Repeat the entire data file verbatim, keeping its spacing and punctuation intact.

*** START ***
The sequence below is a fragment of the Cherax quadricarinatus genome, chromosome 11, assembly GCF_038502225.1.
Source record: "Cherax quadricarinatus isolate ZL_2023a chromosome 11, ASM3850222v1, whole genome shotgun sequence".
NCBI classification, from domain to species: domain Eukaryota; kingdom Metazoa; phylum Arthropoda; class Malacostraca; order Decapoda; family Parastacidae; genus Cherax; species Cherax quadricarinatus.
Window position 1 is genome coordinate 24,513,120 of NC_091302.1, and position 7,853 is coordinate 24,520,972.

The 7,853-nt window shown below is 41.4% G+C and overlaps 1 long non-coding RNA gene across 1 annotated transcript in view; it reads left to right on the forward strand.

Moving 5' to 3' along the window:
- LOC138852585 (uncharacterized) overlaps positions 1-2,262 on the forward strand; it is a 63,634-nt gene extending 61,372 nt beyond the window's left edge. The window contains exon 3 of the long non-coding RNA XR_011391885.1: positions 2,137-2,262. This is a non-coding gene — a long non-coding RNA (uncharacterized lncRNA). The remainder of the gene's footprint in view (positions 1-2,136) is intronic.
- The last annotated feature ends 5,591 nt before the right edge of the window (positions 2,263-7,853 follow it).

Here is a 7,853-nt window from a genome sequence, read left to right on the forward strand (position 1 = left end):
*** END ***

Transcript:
The sequence below is a fragment of the Cherax quadricarinatus genome, chromosome 11, assembly GCF_038502225.1.
Source record: "Cherax quadricarinatus isolate ZL_2023a chromosome 11, ASM3850222v1, whole genome shotgun sequence".
NCBI classification, from domain to species: domain Eukaryota; kingdom Metazoa; phylum Arthropoda; class Malacostraca; order Decapoda; family Parastacidae; genus Cherax; species Cherax quadricarinatus.
Window position 1 is genome coordinate 24,513,120 of NC_091302.1, and position 7,853 is coordinate 24,520,972.

The 7,853-nt window shown below is 41.4% G+C and overlaps 1 long non-coding RNA gene across 1 annotated transcript in view; it reads left to right on the forward strand.

Moving 5' to 3' along the window:
- LOC138852585 (uncharacterized) overlaps positions 1-2,262 on the forward strand; it is a 63,634-nt gene extending 61,372 nt beyond the window's left edge. The window contains exon 3 of the long non-coding RNA XR_011391885.1: positions 2,137-2,262. This is a non-coding gene — a long non-coding RNA (uncharacterized lncRNA). The remainder of the gene's footprint in view (positions 1-2,136) is intronic.
- The last annotated feature ends 5,591 nt before the right edge of the window (positions 2,263-7,853 follow it).

Here is a 7,853-nt window from a genome sequence, read left to right on the forward strand (position 1 = left end):